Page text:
Only one thing was not taken into consideration in this plan: a Liberal general named Augusto C. Sandino, who decided not to go along with the pact made by his superior officer.

A new period of national history begins

“He [Moncada] glibly attempted to convince me once and for all of the need to give in. He said that it would be crazy to fight the United States of America, a powerful nation with 120,000,000 inhabitants. He said that there was nothing that I could do with the 300 men at my command and that we would meet the same fate as the prey caught between the paws of a tiger: the more we moved, the deeper it would dig its claws.

“From that time on, I had a deep feeling of disdain for Moncada. I told him that it was our duty to free ourselves or to die in the effort…

“I could not remain indifferent to the position adopted by a traitor. The insults that were hurled at us from outside Nicaragua came to my mind at that time. Depressed, sad, not knowing how to react, I spent three days on the El Común Hill. I did not know if it was best for us to lay down our weapons or to defend the country. I did not want my soldiers to see me cry, so I sought solicitude.

“I isolated myself and did a great of thinking. I could hear a strange voice saying: “traitor! “With this, I broke out of my reflections and decided to fight, understanding that I was the one who had been called to protest against the betrayal of our country and its ideals. I realized that Nicaragua's sovereignty could only be defended with bullets and that there was no reason for the United States to intervene in our family affairs. That was when I published my first manifesto.”

(Augusto C. Sandino, May 1927)
Sandino's decision transformed a fruitless civil war that had lasted for years into a long war of national liberation, the first guerrilla war to be fought on the American continent.

The supervision formula

The supervision proposed by Stimson stipulated that the presidents of the National Elections Council and of the 13 departmental councils had to be US citizens, each of whom would be assisted by one Conservative and one Liberal. These US citizens would be responsible for counting the votes and would have the right to veto candidates and arbitrate disputes between the two parties over electoral matters. In other words, the proposal called for an all-embracing and clearly unconstitutional electoral power.

The electoral law in force at the time was the Dodds Law, which had governed the 1924 elections. It had been written by Harold Dodds, doctor of political science at the University of Princeton, following Washington's notification to Managua in 1920 that the latter's electoral legislation needed modification.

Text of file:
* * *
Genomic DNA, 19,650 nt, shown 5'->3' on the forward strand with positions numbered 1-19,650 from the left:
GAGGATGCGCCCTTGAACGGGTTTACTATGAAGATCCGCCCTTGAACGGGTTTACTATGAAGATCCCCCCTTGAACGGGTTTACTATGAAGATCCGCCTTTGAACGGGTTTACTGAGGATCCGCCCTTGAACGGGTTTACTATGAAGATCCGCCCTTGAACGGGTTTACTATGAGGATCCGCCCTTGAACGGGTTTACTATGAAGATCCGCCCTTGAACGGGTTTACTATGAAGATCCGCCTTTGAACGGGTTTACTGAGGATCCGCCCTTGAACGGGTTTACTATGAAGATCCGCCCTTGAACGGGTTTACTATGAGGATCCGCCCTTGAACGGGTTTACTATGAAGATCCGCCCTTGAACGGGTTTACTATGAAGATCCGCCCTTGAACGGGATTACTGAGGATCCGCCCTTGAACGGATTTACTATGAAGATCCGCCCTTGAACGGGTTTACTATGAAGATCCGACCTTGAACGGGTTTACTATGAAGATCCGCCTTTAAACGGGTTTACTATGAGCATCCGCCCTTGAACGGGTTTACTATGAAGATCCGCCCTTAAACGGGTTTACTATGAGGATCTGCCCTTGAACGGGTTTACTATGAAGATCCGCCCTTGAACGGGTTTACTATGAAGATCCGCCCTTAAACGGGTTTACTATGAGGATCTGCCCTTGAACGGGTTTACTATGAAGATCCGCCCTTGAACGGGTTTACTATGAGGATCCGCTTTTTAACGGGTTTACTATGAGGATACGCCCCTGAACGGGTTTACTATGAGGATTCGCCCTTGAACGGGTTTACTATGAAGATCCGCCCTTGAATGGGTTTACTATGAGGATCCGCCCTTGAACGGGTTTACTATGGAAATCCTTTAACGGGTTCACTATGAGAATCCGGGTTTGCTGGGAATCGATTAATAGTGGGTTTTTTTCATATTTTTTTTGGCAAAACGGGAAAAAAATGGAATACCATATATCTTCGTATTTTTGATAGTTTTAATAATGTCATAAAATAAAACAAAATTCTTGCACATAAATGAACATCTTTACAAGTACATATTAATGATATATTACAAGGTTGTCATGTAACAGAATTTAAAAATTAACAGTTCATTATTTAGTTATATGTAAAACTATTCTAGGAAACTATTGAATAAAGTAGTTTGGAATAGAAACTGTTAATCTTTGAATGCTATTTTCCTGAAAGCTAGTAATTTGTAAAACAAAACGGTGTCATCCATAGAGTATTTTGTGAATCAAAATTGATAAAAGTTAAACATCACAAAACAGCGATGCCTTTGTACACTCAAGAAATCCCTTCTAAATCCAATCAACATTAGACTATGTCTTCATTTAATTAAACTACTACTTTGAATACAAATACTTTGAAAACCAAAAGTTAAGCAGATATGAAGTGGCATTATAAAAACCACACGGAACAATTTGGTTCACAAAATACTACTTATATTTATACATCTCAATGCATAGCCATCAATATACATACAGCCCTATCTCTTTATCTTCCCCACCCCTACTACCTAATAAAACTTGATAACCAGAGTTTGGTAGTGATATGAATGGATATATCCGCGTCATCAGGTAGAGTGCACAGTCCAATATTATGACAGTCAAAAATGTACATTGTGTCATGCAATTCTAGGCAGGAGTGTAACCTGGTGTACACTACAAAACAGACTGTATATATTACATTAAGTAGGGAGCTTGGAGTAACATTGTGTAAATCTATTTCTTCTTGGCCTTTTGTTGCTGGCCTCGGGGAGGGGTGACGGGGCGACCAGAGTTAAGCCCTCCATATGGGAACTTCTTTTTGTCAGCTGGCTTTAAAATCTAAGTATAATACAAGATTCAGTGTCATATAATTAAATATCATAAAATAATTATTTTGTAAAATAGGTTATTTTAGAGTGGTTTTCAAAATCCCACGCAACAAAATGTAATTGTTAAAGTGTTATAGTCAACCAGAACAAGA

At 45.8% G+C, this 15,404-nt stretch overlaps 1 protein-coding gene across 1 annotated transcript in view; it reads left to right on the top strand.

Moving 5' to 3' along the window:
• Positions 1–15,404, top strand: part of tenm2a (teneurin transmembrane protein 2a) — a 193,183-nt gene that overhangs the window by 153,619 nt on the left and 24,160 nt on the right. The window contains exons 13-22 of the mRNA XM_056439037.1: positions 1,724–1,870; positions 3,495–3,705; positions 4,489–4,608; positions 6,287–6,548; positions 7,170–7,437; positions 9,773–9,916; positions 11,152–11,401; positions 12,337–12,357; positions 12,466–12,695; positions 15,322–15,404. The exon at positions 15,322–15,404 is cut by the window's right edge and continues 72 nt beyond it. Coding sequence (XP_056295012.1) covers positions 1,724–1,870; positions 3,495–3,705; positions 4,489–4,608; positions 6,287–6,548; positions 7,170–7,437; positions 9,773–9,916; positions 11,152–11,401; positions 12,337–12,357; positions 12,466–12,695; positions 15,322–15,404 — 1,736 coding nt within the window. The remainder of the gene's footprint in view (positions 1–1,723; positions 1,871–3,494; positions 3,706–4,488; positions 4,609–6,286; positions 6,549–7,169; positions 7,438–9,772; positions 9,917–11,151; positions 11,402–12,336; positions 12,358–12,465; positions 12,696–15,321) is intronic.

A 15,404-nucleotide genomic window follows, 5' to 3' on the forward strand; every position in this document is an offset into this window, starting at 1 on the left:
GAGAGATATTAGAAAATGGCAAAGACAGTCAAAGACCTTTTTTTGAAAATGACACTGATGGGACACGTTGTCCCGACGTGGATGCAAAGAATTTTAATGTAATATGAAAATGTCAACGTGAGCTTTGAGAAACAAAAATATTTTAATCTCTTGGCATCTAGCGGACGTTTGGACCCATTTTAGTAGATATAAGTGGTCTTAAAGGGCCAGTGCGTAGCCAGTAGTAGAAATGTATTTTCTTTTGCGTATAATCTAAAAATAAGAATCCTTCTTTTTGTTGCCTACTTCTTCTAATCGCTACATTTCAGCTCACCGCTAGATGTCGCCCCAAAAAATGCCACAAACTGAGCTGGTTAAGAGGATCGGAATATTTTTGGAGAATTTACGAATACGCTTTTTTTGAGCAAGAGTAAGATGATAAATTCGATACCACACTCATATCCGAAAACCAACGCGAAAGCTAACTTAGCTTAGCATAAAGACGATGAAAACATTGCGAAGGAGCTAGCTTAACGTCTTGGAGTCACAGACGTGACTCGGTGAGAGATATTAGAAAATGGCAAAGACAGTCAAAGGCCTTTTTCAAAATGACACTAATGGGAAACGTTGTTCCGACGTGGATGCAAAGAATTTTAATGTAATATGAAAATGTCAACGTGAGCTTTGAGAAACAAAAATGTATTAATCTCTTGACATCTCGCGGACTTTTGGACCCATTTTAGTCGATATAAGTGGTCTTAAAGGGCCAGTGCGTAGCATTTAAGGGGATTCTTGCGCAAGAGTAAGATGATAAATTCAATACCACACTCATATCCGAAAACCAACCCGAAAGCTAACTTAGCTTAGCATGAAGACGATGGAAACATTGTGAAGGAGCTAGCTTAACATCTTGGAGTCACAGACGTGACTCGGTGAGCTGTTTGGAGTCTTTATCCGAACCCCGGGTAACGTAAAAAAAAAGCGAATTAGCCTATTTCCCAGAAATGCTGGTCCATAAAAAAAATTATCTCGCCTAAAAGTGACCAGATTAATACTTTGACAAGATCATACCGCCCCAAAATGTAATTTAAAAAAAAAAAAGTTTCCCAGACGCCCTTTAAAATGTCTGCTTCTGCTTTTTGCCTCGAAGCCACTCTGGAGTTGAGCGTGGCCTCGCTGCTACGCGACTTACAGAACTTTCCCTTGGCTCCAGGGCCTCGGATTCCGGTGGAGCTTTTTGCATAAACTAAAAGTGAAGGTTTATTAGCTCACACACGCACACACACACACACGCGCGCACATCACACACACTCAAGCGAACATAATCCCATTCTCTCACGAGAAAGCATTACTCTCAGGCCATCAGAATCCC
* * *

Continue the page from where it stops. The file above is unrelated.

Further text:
The supervisor who, according to the Stimson Plan, was to be appointed by the US President turned out to be General Frank Ross McCoy, a member of the US Army's General Staff. One of his first tasks was to cooperate with an expert from the State Department and consult with Dodds in order to write up regulations for the supervised elections.

A journalist's view of McCoy

Carleton Beals, the first and only US journalist to interview Sandino during the war against the Marines (1928), wrote this about McCoy:

“General McCoy is a man with an iron will. He is extremely logical and follows a straight and narrow line. His strong jaw allows no compromise. After consultation with Generals Chowder, Kellogg, Hughes and others, he formulated a plan for the supervision of elections in Nicaragua. Once the plan was established, it became a sort of Holy Bible in which no one could dot the i's or cross the t's. This man became Moses on Nicaragua's Mount Sinai with his Ten Commandments (the electoral law, which the Nicaraguan people call the McCoy Law). His law had to be passed even if Hell froze over. Nothing that might happen in Nicaragua could make him change his program even one iota. There can be no doubt that, without the unlimited support of the powers that be in the United States, General McCoy would have been a smashing failure. With all that power, he could have the Nicaraguans build a staircase to Mars. However, the general bragged of being a practical and stubborn man. He thought he had discovered an ideal plan for the salvation of Nicaragua, a perfect democratic utopia… a utopia that he blindly presented and fanatically explained.” (Translated from the Spanish.)

Nicaragua's 1911 Constitution, still in force in 1928, specified that Nicaragua's legislative body was responsible for carrying out the elections. For this reason, the Stimson proposal began to meet with strong opposition from the Nicaraguan Congress, where the Conservatives were in the majority. Fearful that they would lose the power they had held for so many years, the Conservatives at first spoke out against the supervision plan. The US resorted to all sorts of tactics in an attempt to reach a bipartisan Nicaraguan consensus that would overcome the proposal's unconstitutionality. They even turned to Charles Lindbergh, the famous pilot, who was very popular at that time in Nicaragua and all over Latin America. They entrusted him with the mission of speaking before the Nicaraguan Congress of the advantages to be found in supervised elections. Lindbergh knew how to fly, but he was unable to convince anyone with his words.